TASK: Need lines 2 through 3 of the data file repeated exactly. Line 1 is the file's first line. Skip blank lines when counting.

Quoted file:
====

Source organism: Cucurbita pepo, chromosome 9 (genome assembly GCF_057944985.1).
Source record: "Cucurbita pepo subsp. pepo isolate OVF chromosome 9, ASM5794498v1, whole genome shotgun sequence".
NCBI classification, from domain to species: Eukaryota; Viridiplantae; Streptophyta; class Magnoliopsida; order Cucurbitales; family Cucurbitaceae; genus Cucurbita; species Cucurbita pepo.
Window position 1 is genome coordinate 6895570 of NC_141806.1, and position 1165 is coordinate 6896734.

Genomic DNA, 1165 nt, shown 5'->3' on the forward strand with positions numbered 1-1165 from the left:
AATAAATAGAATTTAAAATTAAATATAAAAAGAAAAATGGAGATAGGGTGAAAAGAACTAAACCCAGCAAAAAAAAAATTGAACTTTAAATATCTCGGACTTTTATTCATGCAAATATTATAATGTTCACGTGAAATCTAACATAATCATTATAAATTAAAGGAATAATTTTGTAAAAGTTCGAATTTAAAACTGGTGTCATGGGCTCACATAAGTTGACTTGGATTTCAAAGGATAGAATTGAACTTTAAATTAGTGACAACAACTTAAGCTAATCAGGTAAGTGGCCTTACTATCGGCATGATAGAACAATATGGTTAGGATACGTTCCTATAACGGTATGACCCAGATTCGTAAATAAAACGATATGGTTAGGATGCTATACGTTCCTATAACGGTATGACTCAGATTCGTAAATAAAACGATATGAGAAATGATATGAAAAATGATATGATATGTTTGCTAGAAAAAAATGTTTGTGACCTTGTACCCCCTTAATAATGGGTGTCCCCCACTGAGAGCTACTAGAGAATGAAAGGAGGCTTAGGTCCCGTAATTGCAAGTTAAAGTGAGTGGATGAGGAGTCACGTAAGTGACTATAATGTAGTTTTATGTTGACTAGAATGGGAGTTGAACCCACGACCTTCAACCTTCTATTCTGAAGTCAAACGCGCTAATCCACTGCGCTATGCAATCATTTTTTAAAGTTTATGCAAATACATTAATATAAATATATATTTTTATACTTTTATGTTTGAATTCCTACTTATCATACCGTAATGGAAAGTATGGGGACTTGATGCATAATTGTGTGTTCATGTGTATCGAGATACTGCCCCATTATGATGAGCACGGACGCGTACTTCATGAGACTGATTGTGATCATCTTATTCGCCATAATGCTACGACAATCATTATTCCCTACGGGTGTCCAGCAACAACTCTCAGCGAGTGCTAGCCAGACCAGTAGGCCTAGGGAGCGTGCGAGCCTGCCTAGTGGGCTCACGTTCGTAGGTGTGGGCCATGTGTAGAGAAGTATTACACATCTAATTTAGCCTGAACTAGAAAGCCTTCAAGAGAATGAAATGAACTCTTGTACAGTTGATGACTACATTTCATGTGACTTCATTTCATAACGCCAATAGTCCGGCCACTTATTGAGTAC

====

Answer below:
Source record: "Cucurbita pepo subsp. pepo isolate OVF chromosome 9, ASM5794498v1, whole genome shotgun sequence".
NCBI classification, from domain to species: Eukaryota; Viridiplantae; Streptophyta; class Magnoliopsida; order Cucurbitales; family Cucurbitaceae; genus Cucurbita; species Cucurbita pepo.